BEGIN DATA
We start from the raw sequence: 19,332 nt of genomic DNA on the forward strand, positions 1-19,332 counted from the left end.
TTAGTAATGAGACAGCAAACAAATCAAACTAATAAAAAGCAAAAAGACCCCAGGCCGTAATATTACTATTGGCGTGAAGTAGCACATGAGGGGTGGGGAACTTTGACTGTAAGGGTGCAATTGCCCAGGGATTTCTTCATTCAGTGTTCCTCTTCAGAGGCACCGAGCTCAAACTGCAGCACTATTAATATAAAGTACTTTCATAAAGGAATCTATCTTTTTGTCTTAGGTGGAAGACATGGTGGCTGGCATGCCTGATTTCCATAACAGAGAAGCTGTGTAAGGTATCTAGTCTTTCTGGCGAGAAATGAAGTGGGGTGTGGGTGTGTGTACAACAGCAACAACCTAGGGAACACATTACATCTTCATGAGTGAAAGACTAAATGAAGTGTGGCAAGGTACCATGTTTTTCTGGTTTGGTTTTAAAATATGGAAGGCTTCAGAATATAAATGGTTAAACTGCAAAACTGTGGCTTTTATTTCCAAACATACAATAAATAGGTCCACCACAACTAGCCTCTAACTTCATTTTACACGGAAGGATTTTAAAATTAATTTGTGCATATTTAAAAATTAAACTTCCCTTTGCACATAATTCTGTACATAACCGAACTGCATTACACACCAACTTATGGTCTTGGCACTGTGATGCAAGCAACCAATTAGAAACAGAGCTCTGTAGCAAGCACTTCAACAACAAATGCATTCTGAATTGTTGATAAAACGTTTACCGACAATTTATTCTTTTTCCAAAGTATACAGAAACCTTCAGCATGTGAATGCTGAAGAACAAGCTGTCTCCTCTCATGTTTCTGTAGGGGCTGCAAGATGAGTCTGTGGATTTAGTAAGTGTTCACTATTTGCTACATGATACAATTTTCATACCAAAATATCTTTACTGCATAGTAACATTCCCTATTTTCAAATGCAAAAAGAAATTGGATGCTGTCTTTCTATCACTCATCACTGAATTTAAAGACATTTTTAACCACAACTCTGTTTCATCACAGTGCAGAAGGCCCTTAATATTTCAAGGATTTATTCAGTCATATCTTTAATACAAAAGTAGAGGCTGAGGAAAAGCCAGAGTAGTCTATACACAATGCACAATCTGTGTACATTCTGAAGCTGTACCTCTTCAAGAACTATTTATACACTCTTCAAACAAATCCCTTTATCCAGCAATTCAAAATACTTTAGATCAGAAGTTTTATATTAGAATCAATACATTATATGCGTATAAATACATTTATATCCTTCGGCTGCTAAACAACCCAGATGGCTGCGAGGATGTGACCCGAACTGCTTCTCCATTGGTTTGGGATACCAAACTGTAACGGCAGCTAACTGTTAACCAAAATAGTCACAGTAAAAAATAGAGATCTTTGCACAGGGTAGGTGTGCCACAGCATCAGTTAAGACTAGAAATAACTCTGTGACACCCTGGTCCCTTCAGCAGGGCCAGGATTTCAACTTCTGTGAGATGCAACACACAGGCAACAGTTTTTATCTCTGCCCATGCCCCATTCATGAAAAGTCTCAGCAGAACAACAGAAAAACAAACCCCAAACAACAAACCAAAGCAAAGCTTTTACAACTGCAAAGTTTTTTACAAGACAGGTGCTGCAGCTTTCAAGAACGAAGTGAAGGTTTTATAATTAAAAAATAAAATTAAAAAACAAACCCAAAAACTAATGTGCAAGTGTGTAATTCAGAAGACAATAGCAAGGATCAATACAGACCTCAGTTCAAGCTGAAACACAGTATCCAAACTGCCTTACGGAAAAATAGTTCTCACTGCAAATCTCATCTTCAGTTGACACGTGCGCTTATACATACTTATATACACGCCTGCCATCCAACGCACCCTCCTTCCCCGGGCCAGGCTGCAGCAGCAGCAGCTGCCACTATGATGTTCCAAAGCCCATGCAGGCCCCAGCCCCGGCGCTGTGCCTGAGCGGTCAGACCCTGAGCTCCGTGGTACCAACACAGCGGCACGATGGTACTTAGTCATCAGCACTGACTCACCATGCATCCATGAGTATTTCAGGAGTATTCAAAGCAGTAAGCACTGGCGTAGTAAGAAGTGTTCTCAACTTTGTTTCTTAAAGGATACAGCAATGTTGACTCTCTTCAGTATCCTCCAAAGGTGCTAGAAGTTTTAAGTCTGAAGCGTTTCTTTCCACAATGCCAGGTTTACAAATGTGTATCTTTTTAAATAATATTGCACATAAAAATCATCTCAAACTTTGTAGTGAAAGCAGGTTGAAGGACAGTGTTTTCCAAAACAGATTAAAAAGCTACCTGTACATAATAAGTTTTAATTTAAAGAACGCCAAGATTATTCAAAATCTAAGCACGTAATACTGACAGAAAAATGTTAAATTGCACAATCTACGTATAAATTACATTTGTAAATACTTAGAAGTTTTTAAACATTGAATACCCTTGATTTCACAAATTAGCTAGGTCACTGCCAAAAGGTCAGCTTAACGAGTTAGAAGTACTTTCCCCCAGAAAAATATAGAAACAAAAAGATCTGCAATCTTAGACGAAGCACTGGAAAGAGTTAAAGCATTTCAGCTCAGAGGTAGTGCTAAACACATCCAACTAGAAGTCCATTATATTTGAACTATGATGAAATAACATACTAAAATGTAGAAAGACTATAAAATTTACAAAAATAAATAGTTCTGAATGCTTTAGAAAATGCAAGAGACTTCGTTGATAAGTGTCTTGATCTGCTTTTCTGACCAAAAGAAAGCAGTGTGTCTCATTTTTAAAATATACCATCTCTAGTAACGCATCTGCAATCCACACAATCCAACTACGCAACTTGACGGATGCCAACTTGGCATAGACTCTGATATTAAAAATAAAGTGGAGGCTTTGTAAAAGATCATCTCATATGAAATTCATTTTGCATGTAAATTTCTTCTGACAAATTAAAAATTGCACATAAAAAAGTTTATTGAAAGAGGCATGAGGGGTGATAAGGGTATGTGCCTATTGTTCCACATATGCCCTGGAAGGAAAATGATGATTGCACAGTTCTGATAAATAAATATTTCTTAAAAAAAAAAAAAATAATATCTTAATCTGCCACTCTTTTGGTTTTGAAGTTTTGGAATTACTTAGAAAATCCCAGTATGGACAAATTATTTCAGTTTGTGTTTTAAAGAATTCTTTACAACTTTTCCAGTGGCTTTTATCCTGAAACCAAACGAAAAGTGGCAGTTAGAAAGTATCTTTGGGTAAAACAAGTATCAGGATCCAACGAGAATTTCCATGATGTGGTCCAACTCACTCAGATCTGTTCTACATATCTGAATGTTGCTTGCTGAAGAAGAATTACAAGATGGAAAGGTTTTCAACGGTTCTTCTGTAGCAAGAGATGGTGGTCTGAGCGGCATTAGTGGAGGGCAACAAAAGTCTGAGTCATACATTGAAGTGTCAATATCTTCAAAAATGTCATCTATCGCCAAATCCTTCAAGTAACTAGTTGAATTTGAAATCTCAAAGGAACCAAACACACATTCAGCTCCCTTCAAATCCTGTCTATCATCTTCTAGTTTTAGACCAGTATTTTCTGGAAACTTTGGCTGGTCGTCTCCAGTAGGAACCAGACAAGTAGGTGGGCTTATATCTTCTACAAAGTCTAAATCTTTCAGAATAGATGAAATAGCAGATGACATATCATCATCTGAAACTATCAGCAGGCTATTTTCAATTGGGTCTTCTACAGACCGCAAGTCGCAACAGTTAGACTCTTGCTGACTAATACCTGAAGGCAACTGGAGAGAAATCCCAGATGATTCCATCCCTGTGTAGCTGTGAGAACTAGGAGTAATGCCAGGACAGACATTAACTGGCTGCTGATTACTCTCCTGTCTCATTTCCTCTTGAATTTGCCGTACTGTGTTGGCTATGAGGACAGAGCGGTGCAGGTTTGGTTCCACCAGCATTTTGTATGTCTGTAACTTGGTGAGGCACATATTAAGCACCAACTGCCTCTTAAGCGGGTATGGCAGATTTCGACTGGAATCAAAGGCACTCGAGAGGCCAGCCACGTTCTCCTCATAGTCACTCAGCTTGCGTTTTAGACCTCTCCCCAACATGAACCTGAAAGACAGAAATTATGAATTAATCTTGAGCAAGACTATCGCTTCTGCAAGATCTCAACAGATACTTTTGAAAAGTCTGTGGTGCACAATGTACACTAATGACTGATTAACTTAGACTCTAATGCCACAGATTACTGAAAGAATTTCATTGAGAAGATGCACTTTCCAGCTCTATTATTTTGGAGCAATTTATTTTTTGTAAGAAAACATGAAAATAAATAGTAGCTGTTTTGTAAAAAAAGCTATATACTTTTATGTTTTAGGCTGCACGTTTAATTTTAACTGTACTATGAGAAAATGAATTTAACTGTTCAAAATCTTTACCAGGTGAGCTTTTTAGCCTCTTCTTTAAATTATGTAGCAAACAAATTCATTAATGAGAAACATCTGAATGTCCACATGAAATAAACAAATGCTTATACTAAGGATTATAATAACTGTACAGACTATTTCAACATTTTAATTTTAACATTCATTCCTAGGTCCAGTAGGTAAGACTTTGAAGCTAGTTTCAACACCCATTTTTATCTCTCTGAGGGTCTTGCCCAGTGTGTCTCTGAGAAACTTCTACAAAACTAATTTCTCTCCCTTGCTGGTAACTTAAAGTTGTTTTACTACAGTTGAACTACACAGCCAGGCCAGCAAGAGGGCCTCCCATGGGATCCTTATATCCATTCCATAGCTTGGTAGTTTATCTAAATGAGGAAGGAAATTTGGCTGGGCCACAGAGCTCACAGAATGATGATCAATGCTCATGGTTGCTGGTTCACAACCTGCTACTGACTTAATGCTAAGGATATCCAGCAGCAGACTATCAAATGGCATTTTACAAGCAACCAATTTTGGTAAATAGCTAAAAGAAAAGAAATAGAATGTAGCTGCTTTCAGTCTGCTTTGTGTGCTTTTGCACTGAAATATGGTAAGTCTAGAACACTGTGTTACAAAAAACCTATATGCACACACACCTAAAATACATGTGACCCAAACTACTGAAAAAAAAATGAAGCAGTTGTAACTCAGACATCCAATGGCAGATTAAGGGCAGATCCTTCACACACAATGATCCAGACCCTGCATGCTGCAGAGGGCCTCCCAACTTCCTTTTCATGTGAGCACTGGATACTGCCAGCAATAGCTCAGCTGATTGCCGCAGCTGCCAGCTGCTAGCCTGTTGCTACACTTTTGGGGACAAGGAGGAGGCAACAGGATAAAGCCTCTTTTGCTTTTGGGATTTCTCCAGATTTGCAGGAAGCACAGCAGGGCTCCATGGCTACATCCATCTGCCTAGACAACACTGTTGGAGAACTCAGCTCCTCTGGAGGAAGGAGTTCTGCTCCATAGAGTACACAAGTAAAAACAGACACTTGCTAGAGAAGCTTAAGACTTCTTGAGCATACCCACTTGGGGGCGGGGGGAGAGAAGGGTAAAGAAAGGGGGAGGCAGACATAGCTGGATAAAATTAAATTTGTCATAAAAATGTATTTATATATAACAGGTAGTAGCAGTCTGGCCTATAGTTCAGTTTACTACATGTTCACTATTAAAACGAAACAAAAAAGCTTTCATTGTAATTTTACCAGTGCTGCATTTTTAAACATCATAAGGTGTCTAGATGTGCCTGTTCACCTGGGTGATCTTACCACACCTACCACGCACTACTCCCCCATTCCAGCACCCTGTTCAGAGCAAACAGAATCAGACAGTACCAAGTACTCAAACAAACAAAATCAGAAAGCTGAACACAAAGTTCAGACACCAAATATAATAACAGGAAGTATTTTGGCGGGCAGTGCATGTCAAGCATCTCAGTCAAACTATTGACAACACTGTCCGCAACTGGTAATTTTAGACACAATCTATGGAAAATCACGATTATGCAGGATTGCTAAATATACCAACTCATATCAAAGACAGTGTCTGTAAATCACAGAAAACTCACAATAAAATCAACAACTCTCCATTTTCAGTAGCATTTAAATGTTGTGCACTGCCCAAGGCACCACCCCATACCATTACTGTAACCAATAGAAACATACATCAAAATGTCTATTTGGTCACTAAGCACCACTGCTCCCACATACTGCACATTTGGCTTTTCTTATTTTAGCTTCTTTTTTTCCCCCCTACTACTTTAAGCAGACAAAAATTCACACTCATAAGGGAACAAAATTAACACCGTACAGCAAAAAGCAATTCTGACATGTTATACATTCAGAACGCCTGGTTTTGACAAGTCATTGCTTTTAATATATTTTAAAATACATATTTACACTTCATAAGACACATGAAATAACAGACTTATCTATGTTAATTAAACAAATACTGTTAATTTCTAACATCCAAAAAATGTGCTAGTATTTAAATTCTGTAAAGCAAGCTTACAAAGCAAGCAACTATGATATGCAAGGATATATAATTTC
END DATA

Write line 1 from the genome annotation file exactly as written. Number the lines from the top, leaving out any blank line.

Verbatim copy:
We start from the raw sequence: 19,332 nt of genomic DNA on the forward strand, positions 1-19,332 counted from the left end.